Timken Lands $1-Billion, U.S. Navy Gear Contract

Timken Lands $1-Billion, U.S. Navy Gear Contract

Multi-year deal for main reduction gears for next-generation guided missile destroyers Philadelphia Gear MRGs Contract stretches over next decade New DDGs arrive in early 2030s

The Arleigh Burke (DDG 51) Class of guided missile destroyers was launched in 1988 and designed to function around the Aegis Combat System, a computer and radar-based missile defense and guidance system.

The Timken Company received a multi-year contract worth over $1 billion from the U.S. Department of Defense to engineer and manufacture main reduction gears for the U.S. Navy’s ‘next-generation’ guided missile destroyer ships.

A main reduction gear (MRG) is a critical element of a ship’s propulsion system, the function of which is to connect a ship’s engine to its propeller shaft.  The MRGs will be branded by Timken’s Philadelphia Gear subsidiary, a company it acquired in 2011 for $200 million. Philadelphia Gear produces high-performance gear drives, components, and related services.

Timken did not detail the start-date for the fixed-term contract, nor the number of MRGs to be supplied.  A Timken representative suggested the contract would support new guided missile destroyers (DDGs) the Navy will build over the next decade.

It is the new contract’s options that would raise its total potential value over $1 billion.

"We've worked alongside the U.S. Navy for many decades and are proud to continue supplying our engineering expertise and Philadelphia Gear products and services for this important class of multi-mission ships," stated Timken’s Carl D. Rapp, vice president of the Power Systems group. "Philadelphia Gear won the contract to supply MRGs for the re-start of the DDG program in 2010 and, through the years, we have strived to deliver a quality product, on-time, and provide fleet support globally wherever the Navy serves our nation."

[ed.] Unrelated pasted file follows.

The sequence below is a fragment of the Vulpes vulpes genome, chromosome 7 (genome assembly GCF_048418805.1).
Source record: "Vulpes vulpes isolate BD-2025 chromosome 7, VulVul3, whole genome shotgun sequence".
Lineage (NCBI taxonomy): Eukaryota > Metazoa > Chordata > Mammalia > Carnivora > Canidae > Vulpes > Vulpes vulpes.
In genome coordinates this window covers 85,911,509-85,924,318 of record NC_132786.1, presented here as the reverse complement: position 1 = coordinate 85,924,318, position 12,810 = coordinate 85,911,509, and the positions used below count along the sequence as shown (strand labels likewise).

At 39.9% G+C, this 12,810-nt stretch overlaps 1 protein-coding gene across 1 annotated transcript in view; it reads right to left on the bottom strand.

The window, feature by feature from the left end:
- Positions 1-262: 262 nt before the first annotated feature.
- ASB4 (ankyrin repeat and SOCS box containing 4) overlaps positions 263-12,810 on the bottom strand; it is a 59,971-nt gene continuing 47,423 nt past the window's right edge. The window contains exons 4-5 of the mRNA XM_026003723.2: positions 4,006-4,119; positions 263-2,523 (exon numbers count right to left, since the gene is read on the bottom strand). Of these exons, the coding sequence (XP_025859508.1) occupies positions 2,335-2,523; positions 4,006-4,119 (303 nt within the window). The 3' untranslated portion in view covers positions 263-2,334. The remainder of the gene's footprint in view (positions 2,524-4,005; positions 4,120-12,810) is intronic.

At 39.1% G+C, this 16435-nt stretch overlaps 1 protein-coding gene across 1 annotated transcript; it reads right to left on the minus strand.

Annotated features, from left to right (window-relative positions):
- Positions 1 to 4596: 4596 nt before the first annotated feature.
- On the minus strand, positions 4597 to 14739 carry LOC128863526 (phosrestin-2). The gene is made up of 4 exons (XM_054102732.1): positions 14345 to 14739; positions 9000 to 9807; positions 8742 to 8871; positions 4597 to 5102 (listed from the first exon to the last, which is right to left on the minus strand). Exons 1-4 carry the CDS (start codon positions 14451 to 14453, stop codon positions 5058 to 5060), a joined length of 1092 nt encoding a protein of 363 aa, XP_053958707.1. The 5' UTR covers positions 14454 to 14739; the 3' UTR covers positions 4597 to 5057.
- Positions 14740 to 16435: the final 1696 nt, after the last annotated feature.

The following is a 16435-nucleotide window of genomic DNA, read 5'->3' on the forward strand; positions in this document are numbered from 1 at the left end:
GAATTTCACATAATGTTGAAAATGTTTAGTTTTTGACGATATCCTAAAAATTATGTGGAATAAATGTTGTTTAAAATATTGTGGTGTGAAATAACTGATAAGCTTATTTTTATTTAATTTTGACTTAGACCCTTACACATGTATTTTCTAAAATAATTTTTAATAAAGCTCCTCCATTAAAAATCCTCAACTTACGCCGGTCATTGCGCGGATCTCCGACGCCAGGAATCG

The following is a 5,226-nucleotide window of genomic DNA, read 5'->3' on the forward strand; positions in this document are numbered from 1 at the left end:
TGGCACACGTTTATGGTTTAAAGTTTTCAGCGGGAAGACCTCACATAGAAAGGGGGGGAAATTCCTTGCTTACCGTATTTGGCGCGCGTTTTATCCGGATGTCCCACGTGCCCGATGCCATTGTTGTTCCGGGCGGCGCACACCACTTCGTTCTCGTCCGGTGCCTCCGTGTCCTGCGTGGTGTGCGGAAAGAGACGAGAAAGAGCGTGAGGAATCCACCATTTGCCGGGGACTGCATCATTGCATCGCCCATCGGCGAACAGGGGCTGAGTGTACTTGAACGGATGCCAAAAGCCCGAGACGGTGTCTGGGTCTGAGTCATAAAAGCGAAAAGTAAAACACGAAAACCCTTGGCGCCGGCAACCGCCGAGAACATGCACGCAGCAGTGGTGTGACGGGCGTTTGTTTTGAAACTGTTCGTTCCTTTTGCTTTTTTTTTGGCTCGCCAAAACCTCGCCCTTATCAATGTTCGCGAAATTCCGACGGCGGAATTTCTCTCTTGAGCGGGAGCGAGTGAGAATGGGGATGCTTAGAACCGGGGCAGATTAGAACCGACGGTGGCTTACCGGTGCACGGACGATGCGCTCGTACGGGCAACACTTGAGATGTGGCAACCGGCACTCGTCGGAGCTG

Guided missile destroyers are used for anti-submarine, anti-air, and anti-surface warfare, but mainly as launch vessels for guided missile systems. The Arleigh Burke (DDG 51) Class of guided missile destroyers was launched in 1988 and designed to function around the Aegis Combat System, a computer and radar-based missile defense and guidance system. More than 60 DDG 51s are in service today.

The DDG 51 class ships are powered by four General Electric LM 2500 gas turbine engines in a dual-shaft design that produces 100,000 total shaft horsepower, capable of achieving over 30 knots in open seas.

A modernization program is underway for the DDG 51 class vessels to ensure the vessels will maintain mission relevance and remain an integral part of the Navy's Sea Power 21 Plan. The modernization changes are being introduced to new-construction ships too, to increase the baseline capabilities of the newest ships in the class, and to provide commonality between new and modernized in-service ships.

The goal of the DDG modernization is to reduce workload requirements and increase war fighting capabilities, while reducing the USN’s “total ownership cost” to the Navy.

A new class of guided missile destroyers is expected to enter service in the early 2030s.

"As a result of our work with the Navy, our teams are prepared to meet the challenge of building reliable propulsion drives to support the demanding mission requirements of the DDG class for years to come," Timken’s Rapp stated.

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